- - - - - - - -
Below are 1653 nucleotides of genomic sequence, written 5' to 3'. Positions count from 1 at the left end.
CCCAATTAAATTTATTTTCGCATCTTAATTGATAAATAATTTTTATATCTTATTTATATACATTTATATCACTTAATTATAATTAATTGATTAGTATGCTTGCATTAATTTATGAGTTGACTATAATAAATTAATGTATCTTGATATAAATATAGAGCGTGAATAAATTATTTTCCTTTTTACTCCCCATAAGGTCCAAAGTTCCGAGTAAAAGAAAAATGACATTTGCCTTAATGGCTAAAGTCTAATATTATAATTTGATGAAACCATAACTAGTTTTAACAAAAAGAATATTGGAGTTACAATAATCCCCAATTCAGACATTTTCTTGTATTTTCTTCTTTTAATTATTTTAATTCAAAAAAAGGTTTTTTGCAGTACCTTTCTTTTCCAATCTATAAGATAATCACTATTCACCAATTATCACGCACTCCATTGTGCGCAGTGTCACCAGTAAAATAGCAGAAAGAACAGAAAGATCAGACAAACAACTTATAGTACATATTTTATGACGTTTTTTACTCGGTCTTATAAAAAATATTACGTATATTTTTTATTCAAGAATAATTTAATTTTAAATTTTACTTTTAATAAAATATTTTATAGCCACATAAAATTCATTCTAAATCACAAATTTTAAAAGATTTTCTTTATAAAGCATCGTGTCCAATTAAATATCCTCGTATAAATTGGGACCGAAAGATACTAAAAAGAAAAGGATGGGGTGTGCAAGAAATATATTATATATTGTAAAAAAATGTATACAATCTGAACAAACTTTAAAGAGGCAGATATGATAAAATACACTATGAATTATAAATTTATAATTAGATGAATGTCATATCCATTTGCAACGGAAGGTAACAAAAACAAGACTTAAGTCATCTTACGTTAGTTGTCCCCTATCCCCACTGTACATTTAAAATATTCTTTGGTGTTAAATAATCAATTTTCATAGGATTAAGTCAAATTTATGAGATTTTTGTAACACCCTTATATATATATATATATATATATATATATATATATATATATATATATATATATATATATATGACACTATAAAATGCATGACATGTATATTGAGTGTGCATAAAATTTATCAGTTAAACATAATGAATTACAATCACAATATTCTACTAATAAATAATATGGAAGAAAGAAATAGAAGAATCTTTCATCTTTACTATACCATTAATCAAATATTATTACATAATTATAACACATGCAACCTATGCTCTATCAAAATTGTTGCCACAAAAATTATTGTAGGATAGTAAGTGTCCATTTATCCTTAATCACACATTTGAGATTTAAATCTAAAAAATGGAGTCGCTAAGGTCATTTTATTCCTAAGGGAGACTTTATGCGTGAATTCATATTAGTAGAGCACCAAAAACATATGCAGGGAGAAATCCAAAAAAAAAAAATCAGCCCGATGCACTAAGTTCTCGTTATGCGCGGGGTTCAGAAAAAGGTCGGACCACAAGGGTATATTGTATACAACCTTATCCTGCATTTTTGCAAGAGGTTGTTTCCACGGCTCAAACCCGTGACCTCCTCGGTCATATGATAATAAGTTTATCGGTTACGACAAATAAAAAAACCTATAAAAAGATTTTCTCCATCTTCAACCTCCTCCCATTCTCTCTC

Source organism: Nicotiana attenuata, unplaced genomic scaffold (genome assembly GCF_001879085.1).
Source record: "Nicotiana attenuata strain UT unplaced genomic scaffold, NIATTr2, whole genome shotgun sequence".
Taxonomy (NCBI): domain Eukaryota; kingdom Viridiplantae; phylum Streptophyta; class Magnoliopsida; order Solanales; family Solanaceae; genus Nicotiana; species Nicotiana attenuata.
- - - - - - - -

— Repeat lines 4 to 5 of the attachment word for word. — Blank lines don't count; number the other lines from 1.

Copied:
Source record: "Nicotiana attenuata strain UT unplaced genomic scaffold, NIATTr2, whole genome shotgun sequence".
Taxonomy (NCBI): domain Eukaryota; kingdom Viridiplantae; phylum Streptophyta; class Magnoliopsida; order Solanales; family Solanaceae; genus Nicotiana; species Nicotiana attenuata.